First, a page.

Investing in an ETN simplifies the tax issue, although the credit-worthiness of the ETN issuer then becomes a source of risk.

Distribution

Earlier this year, YMLP has cut its distribution from $0.411 a quarter to $0.388 per quarter. At current prices, YMLP yields nearly 12%, which is nearly twice that of AMLP (6.7%) or AMJ (5.4%).

However, as mentioned above, this may or may not be sustainable. If commodity prices continue to fall, there will be high likelihood of further dividend cuts. Conversely, if commodity prices were to stabilize, the constituents in YMLP should experience a significant appreciation in price, since it appears that grim forecasts and recent volatility are depressing these stocks far below their intrinsic value.

Conclusion

The most attractive feature of YMLP in my opinion is that it offers a diversified exposure to non-midstream, high-yielding energy-related MLPs, including upstream MLPs and those categorized as "other" MLPs, making it very different to most of the MLP exchange-traded products out there. This diversity is appealing to those such as myself that are not confident in picking individual stocks in these sectors. The most similar product would probably be the Morgan Stanley Cushing MLP High Income Index ETN (NYSEARCA:MLPY), a 10%-yielding ETN that includes high-yielding MLPs from the entire MLP space, and therefore contains both upstream, midstream and "other" MLP exposure.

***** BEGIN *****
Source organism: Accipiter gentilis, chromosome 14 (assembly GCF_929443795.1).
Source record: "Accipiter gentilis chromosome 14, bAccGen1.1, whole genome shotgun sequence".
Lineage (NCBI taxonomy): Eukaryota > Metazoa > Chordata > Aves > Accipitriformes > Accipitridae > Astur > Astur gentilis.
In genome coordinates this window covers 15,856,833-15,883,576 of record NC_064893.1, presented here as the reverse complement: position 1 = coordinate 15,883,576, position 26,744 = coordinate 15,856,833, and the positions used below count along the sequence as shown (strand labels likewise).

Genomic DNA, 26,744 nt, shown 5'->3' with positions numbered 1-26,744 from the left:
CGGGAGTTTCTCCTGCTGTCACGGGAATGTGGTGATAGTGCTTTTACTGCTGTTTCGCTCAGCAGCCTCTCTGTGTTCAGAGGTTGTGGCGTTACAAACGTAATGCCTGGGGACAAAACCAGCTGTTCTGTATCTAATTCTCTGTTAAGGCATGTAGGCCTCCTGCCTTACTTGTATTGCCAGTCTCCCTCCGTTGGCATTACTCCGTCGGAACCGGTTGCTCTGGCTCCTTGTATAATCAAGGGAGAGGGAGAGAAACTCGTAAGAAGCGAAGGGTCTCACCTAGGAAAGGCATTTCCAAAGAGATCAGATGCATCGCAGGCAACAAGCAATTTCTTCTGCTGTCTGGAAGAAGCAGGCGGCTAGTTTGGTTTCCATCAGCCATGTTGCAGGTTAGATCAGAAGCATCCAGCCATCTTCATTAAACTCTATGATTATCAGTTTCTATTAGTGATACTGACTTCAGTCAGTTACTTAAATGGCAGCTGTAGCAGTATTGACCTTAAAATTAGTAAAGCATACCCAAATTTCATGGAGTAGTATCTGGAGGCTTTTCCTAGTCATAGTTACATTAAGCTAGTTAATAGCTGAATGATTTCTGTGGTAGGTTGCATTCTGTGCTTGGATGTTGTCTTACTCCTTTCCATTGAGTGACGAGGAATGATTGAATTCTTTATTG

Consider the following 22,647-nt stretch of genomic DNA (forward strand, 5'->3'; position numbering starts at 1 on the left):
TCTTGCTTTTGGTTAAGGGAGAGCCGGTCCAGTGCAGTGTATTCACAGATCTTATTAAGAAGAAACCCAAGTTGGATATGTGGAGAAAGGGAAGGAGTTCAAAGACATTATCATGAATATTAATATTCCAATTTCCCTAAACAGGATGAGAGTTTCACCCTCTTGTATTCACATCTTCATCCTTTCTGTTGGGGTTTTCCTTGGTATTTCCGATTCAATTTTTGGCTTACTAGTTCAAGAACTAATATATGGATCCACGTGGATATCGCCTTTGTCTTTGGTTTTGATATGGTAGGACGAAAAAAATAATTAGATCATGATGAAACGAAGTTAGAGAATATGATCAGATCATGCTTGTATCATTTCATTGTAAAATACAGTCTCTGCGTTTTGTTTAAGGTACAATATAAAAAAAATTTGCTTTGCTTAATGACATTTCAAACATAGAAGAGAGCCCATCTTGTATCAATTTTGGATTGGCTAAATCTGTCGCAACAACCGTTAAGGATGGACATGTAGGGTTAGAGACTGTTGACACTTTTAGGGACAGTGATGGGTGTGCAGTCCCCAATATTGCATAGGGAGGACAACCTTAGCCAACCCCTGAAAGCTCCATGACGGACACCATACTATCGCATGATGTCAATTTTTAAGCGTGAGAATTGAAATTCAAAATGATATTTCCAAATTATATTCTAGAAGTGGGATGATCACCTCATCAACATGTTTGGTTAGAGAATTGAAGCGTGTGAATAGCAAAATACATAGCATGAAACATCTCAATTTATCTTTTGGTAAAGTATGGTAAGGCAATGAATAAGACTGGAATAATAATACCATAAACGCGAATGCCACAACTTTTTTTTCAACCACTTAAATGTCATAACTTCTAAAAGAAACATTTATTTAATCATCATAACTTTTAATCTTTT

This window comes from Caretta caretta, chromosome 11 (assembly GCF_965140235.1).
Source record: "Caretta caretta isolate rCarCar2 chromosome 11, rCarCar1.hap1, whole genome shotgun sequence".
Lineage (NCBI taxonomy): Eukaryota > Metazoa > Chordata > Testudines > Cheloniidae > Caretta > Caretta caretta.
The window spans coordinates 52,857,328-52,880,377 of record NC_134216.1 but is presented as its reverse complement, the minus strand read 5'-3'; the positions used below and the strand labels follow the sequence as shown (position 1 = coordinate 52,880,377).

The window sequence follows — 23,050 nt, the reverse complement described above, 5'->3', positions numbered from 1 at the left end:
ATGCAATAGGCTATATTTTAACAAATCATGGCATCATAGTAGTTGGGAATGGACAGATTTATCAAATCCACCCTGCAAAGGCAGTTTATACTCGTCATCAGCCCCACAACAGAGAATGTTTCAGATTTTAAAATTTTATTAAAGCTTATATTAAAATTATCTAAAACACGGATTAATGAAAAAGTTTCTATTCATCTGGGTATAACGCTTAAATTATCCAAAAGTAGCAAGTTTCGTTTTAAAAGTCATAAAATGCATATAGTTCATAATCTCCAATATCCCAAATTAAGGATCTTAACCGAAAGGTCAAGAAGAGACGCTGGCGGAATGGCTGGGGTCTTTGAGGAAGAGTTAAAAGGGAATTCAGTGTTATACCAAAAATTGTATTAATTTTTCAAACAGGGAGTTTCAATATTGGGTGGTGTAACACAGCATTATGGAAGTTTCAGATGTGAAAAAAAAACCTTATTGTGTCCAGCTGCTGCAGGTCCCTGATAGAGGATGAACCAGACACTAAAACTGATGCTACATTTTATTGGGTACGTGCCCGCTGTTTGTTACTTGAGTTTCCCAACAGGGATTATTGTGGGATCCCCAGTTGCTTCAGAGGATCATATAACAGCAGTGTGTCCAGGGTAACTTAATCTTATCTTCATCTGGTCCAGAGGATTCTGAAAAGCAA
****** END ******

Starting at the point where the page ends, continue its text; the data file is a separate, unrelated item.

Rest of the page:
However, one must also be aware of the risks. As mentioned in the article, YMLP is biased towards smaller-cap stocks. Furthermore, upstream MLPs, as well as the various "other" MLPs (to different extents) are acutely sensitive to commodity prices, and the 12% distribution is in no way guaranteed. With these risks in mind, my own personal target allocation to YMLP will be relatively small.

YMLP Chart

YMLP data by YCharts

Disclosure: The author has no positions in any stocks mentioned, and no plans to initiate any positions within the next 72 hours.

The author wrote this article themselves, and it expresses their own opinions. The author is not receiving compensation for it (other than from Seeking Alpha). The author has no business relationship with any company whose stock is mentioned in this article.